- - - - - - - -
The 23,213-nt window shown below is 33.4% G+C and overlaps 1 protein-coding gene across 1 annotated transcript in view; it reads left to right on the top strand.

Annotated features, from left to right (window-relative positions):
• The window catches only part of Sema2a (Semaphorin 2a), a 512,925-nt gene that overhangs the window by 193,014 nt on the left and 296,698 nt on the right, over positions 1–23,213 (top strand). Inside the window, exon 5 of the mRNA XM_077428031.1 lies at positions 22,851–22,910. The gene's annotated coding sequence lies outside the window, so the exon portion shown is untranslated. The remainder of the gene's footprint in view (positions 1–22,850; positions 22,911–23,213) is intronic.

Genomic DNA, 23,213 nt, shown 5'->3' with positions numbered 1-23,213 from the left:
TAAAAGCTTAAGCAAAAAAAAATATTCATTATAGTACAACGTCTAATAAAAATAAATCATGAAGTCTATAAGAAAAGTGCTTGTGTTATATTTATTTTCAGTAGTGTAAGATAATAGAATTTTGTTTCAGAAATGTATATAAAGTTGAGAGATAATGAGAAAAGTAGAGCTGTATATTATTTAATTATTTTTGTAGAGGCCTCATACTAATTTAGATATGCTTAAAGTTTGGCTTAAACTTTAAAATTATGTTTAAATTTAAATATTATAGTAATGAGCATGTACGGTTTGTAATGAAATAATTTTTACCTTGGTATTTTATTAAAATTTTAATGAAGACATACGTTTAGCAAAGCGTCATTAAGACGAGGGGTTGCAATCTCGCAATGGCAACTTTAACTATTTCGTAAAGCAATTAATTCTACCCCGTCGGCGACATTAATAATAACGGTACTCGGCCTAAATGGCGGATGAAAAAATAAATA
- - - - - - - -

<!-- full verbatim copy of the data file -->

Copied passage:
The 23,213-nt window shown below is 33.4% G+C and overlaps 1 protein-coding gene across 1 annotated transcript in view; it reads left to right on the top strand.

Annotated features, from left to right (window-relative positions):
• The window catches only part of Sema2a (Semaphorin 2a), a 512,925-nt gene that overhangs the window by 193,014 nt on the left and 296,698 nt on the right, over positions 1–23,213 (top strand). Inside the window, exon 5 of the mRNA XM_077428031.1 lies at positions 22,851–22,910. The gene's annotated coding sequence lies outside the window, so the exon portion shown is untranslated. The remainder of the gene's footprint in view (positions 1–22,850; positions 22,911–23,213) is intronic.

Genomic DNA, 23,213 nt, shown 5'->3' with positions numbered 1-23,213 from the left:
TAAAAGCTTAAGCAAAAAAAAATATTCATTATAGTACAACGTCTAATAAAAATAAATCATGAAGTCTATAAGAAAAGTGCTTGTGTTATATTTATTTTCAGTAGTGTAAGATAATAGAATTTTGTTTCAGAAATGTATATAAAGTTGAGAGATAATGAGAAAAGTAGAGCTGTATATTATTTAATTATTTTTGTAGAGGCCTCATACTAATTTAGATATGCTTAAAGTTTGGCTTAAACTTTAAAATTATGTTTAAATTTAAATATTATAGTAATGAGCATGTACGGTTTGTAATGAAATAATTTTTACCTTGGTATTTTATTAAAATTTTAATGAAGACATACGTTTAGCAAAGCGTCATTAAGACGAGGGGTTGCAATCTCGCAATGGCAACTTTAACTATTTCGTAAAGCAATTAATTCTACCCCGTCGGCGACATTAATAATAACGGTACTCGGCCTAAATGGCGGATGAAAAAATAAATA